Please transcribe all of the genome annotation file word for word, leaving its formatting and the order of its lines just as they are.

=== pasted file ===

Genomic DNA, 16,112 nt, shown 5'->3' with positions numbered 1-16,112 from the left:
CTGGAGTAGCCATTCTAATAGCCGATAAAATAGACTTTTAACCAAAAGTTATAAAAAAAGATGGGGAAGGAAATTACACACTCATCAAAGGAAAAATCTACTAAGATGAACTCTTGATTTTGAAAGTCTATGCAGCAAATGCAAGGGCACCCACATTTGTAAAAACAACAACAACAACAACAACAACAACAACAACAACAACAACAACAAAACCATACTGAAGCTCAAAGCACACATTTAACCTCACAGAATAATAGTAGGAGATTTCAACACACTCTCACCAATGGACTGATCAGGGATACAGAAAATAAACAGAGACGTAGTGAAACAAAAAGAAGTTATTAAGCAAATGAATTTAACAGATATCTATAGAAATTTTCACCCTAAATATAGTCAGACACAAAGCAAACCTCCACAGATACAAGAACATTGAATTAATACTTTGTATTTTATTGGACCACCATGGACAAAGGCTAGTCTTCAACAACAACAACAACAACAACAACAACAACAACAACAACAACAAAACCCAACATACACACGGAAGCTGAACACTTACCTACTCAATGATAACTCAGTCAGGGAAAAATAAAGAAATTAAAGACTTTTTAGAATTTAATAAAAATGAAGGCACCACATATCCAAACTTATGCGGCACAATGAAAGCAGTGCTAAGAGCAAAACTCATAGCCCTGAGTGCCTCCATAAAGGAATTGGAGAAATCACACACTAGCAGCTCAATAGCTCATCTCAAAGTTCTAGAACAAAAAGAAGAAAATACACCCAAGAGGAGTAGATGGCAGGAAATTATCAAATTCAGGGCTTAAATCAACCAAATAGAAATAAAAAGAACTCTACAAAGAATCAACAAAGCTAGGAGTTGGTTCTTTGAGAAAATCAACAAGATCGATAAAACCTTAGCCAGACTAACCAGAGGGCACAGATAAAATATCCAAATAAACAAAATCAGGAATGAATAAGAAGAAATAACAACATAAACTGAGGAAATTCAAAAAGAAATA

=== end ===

Genomic DNA, 16,112 nt, shown 5'->3' with positions numbered 1-16,112 from the left:
CTGGAGTAGCCATTCTAATAGCCGATAAAATAGACTTTTAACCAAAAGTTATAAAAAAAGATGGGGAAGGAAATTACACACTCATCAAAGGAAAAATCTACTAAGATGAACTCTTGATTTTGAAAGTCTATGCAGCAAATGCAAGGGCACCCACATTTGTAAAAACAACAACAACAACAACAACAACAACAACAACAACAACAACAACAAAACCATACTGAAGCTCAAAGCACACATTTAACCTCACAGAATAATAGTAGGAGATTTCAACACACTCTCACCAATGGACTGATCAGGGATACAGAAAATAAACAGAGACGTAGTGAAACAAAAAGAAGTTATTAAGCAAATGAATTTAACAGATATCTATAGAAATTTTCACCCTAAATATAGTCAGACACAAAGCAAACCTCCACAGATACAAGAACATTGAATTAATACTTTGTATTTTATTGGACCACCATGGACAAAGGCTAGTCTTCAACAACAACAACAACAACAACAACAACAACAACAACAACAACAAAACCCAACATACACACGGAAGCTGAACACTTACCTACTCAATGATAACTCAGTCAGGGAAAAATAAAGAAATTAAAGACTTTTTAGAATTTAATAAAAATGAAGGCACCACATATCCAAACTTATGCGGCACAATGAAAGCAGTGCTAAGAGCAAAACTCATAGCCCTGAGTGCCTCCATAAAGGAATTGGAGAAATCACACACTAGCAGCTCAATAGCTCATCTCAAAGTTCTAGAACAAAAAGAAGAAAATACACCCAAGAGGAGTAGATGGCAGGAAATTATCAAATTCAGGGCTTAAATCAACCAAATAGAAATAAAAAGAACTCTACAAAGAATCAACAAAGCTAGGAGTTGGTTCTTTGAGAAAATCAACAAGATCGATAAAACCTTAGCCAGACTAACCAGAGGGCACAGATAAAATATCCAAATAAACAAAATCAGGAATGAATAAGAAGAAATAACAACATAAACTGAGGAAATTCAAAAAGAAATA